As part of the migration of data from one tool to another, as requested by two laboratories using the services of Dedalus Biologie, CNIL found that the latter extracted a larger volume of data than required including health personal data (e.g., health issues, infertility etc.)., and therefore processed data beyond the instructions given by the data controllers, in breach of Article 29 of the GDPR. 

Additionally, CNIL discovered a breach of the obligation to ensure the security of personal data (art 32 GDPR), due to technical breaches, such as: 

• lack of specific procedure for data migration operations; 
• lack of encryption of personal data stored on the problematic server; 
• absence of automatic deletion of data after migration to the other software; 
• lack of authentication required to access the public area of the server; 
• use of user accounts shared between several employees on the private zone of the server; and 
• absence of supervision procedure and security alert escalation on the server.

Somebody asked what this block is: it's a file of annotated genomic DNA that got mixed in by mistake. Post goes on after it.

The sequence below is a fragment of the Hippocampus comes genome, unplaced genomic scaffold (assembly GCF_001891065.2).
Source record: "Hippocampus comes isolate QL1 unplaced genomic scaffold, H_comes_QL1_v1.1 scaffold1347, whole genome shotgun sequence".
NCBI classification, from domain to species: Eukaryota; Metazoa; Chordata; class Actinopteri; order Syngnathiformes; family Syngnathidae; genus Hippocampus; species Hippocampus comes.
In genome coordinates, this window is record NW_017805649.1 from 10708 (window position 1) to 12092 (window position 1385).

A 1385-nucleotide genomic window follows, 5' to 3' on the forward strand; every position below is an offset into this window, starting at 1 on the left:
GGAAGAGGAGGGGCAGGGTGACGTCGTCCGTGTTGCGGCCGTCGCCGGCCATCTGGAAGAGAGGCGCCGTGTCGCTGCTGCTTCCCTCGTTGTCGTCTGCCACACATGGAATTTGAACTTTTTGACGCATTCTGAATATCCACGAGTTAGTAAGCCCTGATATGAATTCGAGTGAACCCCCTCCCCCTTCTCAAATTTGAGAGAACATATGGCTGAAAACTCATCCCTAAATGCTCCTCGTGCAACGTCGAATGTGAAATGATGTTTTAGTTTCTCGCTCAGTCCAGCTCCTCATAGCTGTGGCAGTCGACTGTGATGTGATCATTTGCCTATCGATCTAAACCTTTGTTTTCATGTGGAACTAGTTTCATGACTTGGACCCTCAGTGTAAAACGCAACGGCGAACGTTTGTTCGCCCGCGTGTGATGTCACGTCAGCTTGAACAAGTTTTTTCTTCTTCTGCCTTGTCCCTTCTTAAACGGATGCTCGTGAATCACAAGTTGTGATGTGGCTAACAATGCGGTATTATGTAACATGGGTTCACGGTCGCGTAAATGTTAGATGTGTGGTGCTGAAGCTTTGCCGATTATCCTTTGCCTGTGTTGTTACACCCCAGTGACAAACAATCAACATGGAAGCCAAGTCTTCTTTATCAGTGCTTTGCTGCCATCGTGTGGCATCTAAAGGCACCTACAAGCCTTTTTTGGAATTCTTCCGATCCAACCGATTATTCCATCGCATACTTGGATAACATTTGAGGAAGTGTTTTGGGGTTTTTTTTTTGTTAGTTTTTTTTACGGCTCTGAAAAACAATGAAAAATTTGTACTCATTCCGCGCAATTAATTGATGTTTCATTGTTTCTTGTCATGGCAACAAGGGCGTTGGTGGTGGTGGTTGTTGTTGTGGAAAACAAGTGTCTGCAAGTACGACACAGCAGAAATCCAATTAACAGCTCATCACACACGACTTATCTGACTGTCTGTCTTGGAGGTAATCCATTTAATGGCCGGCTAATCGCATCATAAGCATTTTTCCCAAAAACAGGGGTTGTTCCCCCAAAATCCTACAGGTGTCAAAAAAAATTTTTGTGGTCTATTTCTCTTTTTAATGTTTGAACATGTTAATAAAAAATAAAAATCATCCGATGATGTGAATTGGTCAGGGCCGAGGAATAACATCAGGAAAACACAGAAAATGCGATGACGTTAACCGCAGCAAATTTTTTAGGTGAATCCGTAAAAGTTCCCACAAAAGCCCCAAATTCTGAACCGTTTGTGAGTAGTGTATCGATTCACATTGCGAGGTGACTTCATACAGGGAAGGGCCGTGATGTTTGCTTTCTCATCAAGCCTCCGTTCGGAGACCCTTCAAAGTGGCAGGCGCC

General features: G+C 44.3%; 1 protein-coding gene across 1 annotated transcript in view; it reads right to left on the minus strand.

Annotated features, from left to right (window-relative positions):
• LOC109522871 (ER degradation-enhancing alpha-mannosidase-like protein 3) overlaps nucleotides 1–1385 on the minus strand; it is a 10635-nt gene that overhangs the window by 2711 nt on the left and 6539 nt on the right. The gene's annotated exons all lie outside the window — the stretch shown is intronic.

To counter data breaches in the future, Dedalus Biologie asserted its willingness to attain the highest level of security and GDPR compliance, by strengthening its IT infrastructures, enhancing its internal and external procedures, and appointing additional DPO and IT information services managers.

Quantum Ransomware was Detected in Several Network Attacks

 

Quantum ransomware, originally spotted in August 2021, has been found carrying out fast attacks which expand quickly, leaving defenders with little time to react. The assault began with the installation of an IcedID payload on a user endpoint, followed by the launch of Quantum ransomware 3 hours and 44 minutes later. It was identified by DFIR Report researchers as one of the fastest ransomware attacks it had ever seen. IcedID and ISO files have recently been utilized in other attacks, as these files are great for getting past email security safeguards.